A fearless collection of stories that celebrate the humor, darkness, and depth of emotion of the queer and trans experience that’s not typically represented: liminal or uncertain identities, queer conception, and queer joy.Amazon
This is my SPOILER-FREE Book Review for
Rainbow, Rainbow: Stories by Lydia Conklin
I intend to use the ***ASPECT method for my discussion and will not spoil the ending.
This review is crossposted on the Fresno News Link monthly blog. Over there it can be found on the “Book Flow” option in the “More” tab.
First off, you have to know that this isn’t a novel or a nonfiction book. It is a collection of short stories. Short stories, by their very nature, are different from novels in a variety of ways. Yes, obviously, they are shorter. But more fundamentally, they focus more on a snippet of life. They are usually structured around an idea of epiphany or revelation. Often they leave you unsettled, wanting more, wondering what the heck is going to happen next. There isn’t a lot of room for character growth, so character growth is either not the point or left to the reader’s imagination as an “after-event” of the story. The narrative structure in a short story is more about feelings, visceral descriptions, and vignettes of meaning in a character’s life.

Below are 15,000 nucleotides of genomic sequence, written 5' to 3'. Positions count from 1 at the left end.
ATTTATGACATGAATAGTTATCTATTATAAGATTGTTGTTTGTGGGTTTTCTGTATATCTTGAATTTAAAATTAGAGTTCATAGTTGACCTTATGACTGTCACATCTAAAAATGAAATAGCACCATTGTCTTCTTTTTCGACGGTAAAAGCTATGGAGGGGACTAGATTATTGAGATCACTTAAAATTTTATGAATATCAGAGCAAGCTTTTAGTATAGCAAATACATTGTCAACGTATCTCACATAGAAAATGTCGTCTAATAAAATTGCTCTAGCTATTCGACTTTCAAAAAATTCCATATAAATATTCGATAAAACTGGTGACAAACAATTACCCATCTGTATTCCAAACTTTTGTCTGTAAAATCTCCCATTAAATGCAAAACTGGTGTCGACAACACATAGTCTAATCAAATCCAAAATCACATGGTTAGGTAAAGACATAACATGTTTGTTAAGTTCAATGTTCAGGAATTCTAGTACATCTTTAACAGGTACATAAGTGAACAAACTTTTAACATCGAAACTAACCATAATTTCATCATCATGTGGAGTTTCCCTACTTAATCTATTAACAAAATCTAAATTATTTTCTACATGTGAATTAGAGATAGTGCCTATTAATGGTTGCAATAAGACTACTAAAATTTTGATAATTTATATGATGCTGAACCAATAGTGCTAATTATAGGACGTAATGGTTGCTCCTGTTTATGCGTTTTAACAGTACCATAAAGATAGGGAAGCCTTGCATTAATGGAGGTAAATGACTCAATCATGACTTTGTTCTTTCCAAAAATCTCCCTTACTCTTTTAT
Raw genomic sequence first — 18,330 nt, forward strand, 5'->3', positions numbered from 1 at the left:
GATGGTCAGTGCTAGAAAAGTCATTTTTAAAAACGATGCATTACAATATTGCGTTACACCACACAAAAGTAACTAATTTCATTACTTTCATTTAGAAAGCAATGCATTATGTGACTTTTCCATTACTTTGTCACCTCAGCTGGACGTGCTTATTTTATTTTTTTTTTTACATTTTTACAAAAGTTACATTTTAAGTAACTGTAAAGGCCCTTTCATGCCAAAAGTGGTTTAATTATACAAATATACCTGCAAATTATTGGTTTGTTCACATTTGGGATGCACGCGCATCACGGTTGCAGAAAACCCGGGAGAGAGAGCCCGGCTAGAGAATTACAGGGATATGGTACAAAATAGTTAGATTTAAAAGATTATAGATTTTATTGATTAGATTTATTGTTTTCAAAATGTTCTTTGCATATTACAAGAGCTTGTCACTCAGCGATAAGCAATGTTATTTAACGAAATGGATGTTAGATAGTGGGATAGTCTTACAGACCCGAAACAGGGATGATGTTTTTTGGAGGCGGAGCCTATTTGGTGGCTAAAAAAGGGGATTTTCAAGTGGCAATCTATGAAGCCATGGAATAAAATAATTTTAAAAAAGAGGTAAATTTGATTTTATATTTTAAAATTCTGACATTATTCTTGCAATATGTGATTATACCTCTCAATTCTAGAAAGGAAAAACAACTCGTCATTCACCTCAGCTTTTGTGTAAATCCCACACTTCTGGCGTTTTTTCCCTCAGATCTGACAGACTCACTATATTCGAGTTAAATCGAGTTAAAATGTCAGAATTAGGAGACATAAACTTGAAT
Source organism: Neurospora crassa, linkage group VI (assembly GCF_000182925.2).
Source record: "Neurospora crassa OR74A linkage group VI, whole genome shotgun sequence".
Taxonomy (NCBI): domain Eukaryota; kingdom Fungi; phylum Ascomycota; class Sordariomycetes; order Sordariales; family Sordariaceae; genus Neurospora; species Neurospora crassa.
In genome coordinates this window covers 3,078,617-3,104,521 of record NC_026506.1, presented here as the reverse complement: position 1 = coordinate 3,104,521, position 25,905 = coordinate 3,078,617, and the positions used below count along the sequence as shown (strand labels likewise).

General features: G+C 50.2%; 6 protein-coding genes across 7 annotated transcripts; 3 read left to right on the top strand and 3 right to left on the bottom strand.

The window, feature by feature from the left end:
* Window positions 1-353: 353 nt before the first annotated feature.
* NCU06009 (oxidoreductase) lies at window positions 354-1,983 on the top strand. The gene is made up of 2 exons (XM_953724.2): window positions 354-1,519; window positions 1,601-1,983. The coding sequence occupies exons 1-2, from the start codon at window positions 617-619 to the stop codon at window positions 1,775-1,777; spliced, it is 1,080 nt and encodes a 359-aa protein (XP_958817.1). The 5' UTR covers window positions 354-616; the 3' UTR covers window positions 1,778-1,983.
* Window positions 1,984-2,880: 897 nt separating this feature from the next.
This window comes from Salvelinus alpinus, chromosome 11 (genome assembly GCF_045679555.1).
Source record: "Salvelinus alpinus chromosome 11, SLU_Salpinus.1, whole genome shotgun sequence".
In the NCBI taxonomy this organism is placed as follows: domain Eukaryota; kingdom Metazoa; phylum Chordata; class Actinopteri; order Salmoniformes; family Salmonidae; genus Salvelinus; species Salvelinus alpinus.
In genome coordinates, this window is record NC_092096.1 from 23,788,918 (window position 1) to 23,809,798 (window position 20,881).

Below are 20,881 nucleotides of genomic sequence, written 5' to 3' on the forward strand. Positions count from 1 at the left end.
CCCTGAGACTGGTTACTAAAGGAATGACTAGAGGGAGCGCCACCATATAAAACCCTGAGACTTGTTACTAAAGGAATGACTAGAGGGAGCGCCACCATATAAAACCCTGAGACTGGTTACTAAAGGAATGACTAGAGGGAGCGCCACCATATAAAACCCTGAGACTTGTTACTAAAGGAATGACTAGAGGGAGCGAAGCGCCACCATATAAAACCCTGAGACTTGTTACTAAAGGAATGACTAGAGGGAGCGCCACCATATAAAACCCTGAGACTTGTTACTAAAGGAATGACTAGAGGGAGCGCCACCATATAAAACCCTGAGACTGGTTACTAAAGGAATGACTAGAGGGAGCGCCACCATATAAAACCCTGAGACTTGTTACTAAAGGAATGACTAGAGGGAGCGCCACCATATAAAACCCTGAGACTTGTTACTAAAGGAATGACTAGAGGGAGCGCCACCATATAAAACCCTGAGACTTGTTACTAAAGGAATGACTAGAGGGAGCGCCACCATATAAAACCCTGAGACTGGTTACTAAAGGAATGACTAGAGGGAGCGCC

That all being said, you really have to be a fan of short stories as a genre or really in the mood for tiny snippets of bigger pictures. In short, you have to be okay with not knowing and being purposely deprived of closure.
Short story collections tend to be a mix of protagonists and situations that sometimes center around a theme. Such is the case of Rainbow, Rainbow by Lydia Conklin.
Her theme is broad “the lesser-known stories of the LGBTQIA experience” and she does a masterful job of telling these stories with gut-wrenching prose.
Conklin has decided to focus on lesser talked about aspects of the “rainbow family” while showing us characters that are heartbreakingly real and true to life. Not all the stories are sad, but there is a thread of sadness that permeates many of them. There are also some darkly comic moments and things that will make you cringe even as you nod in recognition.
There are very familiar stories of a lesbian couple discussing the potential of having a baby via a friend’s help and a 5th grader pushing back against the rigid character/gender roles assigned during a class project. There are also the questioning teens figuring out what sort of attention they want from their peers and how best to get it… and then the story of a transman preparing for top surgery by considering having an affair during the height of COVID.
For me, it was a mixed bag. I like short stories. I like being pulled in and then left to wonder. And Conklin’s writing is great. Her detail work and dialogue are realistic to the point of slightly uncomfortable. That’s all good.